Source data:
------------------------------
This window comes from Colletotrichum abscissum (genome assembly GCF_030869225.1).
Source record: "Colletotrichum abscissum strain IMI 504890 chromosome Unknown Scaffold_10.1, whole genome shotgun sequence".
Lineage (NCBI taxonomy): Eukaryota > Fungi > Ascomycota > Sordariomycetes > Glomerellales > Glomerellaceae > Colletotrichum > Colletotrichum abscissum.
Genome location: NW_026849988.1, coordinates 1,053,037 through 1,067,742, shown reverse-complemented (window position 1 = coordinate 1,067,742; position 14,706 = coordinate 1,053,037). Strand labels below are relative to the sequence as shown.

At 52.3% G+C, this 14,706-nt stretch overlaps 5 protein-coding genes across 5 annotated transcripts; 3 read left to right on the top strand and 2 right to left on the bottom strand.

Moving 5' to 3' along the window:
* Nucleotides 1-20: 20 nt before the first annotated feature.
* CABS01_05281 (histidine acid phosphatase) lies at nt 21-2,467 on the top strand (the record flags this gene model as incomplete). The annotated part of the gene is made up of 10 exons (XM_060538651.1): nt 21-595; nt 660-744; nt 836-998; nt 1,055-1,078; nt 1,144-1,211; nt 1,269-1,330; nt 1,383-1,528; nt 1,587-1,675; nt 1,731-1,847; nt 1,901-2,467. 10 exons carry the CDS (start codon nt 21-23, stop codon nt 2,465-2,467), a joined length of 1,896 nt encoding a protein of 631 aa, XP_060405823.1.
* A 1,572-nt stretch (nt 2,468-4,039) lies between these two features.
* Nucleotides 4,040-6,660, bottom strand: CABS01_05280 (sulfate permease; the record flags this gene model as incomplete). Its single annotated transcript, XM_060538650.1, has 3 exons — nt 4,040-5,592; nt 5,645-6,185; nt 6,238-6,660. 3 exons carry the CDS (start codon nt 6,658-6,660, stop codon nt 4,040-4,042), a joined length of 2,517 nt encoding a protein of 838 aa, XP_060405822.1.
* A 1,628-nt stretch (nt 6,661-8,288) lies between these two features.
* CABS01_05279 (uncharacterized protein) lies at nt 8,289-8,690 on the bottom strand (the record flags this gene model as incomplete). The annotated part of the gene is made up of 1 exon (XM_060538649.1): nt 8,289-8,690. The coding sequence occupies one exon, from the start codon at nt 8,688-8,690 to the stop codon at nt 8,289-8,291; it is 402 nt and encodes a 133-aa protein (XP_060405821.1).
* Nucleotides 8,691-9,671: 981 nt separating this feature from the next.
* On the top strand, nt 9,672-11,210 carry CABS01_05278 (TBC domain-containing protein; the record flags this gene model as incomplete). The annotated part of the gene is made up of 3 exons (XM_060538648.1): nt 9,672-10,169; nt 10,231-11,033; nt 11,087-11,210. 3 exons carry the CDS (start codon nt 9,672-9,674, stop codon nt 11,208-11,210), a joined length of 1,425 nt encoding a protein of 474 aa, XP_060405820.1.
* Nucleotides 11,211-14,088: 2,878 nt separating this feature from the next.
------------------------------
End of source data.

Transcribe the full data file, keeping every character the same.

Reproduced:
This window comes from Colletotrichum abscissum (genome assembly GCF_030869225.1).
Source record: "Colletotrichum abscissum strain IMI 504890 chromosome Unknown Scaffold_10.1, whole genome shotgun sequence".
Lineage (NCBI taxonomy): Eukaryota > Fungi > Ascomycota > Sordariomycetes > Glomerellales > Glomerellaceae > Colletotrichum > Colletotrichum abscissum.
Genome location: NW_026849988.1, coordinates 1,053,037 through 1,067,742, shown reverse-complemented (window position 1 = coordinate 1,067,742; position 14,706 = coordinate 1,053,037). Strand labels below are relative to the sequence as shown.

At 52.3% G+C, this 14,706-nt stretch overlaps 5 protein-coding genes across 5 annotated transcripts; 3 read left to right on the top strand and 2 right to left on the bottom strand.

Moving 5' to 3' along the window:
* Nucleotides 1-20: 20 nt before the first annotated feature.
* CABS01_05281 (histidine acid phosphatase) lies at nt 21-2,467 on the top strand (the record flags this gene model as incomplete). The annotated part of the gene is made up of 10 exons (XM_060538651.1): nt 21-595; nt 660-744; nt 836-998; nt 1,055-1,078; nt 1,144-1,211; nt 1,269-1,330; nt 1,383-1,528; nt 1,587-1,675; nt 1,731-1,847; nt 1,901-2,467. 10 exons carry the CDS (start codon nt 21-23, stop codon nt 2,465-2,467), a joined length of 1,896 nt encoding a protein of 631 aa, XP_060405823.1.
* A 1,572-nt stretch (nt 2,468-4,039) lies between these two features.
* Nucleotides 4,040-6,660, bottom strand: CABS01_05280 (sulfate permease; the record flags this gene model as incomplete). Its single annotated transcript, XM_060538650.1, has 3 exons — nt 4,040-5,592; nt 5,645-6,185; nt 6,238-6,660. 3 exons carry the CDS (start codon nt 6,658-6,660, stop codon nt 4,040-4,042), a joined length of 2,517 nt encoding a protein of 838 aa, XP_060405822.1.
* A 1,628-nt stretch (nt 6,661-8,288) lies between these two features.
* CABS01_05279 (uncharacterized protein) lies at nt 8,289-8,690 on the bottom strand (the record flags this gene model as incomplete). The annotated part of the gene is made up of 1 exon (XM_060538649.1): nt 8,289-8,690. The coding sequence occupies one exon, from the start codon at nt 8,688-8,690 to the stop codon at nt 8,289-8,291; it is 402 nt and encodes a 133-aa protein (XP_060405821.1).
* Nucleotides 8,691-9,671: 981 nt separating this feature from the next.
* On the top strand, nt 9,672-11,210 carry CABS01_05278 (TBC domain-containing protein; the record flags this gene model as incomplete). The annotated part of the gene is made up of 3 exons (XM_060538648.1): nt 9,672-10,169; nt 10,231-11,033; nt 11,087-11,210. 3 exons carry the CDS (start codon nt 9,672-9,674, stop codon nt 11,208-11,210), a joined length of 1,425 nt encoding a protein of 474 aa, XP_060405820.1.
* Nucleotides 11,211-14,088: 2,878 nt separating this feature from the next.